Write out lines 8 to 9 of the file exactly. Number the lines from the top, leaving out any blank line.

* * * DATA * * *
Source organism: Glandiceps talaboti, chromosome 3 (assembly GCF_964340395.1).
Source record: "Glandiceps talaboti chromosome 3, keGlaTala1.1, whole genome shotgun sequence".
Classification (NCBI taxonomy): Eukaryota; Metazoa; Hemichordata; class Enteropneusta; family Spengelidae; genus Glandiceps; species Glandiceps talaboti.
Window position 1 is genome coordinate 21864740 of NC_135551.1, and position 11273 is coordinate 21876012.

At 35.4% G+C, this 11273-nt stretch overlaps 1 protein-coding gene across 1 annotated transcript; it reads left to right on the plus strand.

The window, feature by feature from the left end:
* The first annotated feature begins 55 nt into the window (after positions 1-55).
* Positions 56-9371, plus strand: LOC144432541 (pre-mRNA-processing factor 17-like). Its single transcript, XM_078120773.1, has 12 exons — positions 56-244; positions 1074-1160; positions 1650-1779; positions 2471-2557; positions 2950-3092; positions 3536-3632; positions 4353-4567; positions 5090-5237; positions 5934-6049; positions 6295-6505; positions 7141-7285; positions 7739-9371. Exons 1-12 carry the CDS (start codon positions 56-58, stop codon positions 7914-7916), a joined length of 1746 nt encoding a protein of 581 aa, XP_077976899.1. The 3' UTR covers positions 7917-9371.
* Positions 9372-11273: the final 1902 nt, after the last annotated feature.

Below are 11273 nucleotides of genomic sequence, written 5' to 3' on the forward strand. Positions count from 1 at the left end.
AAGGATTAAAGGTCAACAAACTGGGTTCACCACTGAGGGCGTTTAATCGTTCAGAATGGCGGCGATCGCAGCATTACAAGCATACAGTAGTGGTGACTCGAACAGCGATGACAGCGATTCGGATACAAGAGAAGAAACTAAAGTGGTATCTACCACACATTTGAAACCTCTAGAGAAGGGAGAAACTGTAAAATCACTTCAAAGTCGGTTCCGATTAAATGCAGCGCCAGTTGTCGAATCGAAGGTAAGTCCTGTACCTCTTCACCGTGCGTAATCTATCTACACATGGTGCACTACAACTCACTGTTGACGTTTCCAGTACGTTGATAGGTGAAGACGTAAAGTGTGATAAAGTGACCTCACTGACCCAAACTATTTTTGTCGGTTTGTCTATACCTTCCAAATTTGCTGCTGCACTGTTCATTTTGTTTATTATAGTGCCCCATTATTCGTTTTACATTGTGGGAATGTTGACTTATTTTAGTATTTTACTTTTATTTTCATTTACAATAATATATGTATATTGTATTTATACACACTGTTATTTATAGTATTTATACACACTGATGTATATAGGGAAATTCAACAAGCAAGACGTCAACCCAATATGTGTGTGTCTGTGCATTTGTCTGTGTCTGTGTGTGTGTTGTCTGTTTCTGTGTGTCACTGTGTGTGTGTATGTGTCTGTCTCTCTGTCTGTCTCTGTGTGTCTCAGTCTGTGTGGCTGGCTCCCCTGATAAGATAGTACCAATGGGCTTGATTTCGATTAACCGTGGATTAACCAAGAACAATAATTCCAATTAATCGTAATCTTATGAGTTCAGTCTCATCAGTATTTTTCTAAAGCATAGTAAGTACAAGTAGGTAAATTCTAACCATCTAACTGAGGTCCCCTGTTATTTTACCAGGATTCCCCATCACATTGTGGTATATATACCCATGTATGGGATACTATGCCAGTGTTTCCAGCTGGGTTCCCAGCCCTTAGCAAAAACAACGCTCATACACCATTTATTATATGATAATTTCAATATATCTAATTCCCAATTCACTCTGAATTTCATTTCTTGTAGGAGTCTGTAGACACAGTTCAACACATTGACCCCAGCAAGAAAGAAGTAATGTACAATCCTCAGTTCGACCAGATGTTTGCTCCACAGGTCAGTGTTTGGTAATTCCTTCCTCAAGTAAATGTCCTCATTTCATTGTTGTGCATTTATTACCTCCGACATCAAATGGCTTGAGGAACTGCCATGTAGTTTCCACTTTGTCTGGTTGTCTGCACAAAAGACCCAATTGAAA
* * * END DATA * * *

* Positions 56-9371, plus strand: LOC144432541 (pre-mRNA-processing factor 17-like). Its single transcript, XM_078120773.1, has 12 exons — positions 56-244; positions 1074-1160; positions 1650-1779; positions 2471-2557; positions 2950-3092; positions 3536-3632; positions 4353-4567; positions 5090-5237; positions 5934-6049; positions 6295-6505; positions 7141-7285; positions 7739-9371. Exons 1-12 carry the CDS (start codon positions 56-58, stop codon positions 7914-7916), a joined length of 1746 nt encoding a protein of 581 aa, XP_077976899.1. The 3' UTR covers positions 7917-9371.
* Positions 9372-11273: the final 1902 nt, after the last annotated feature.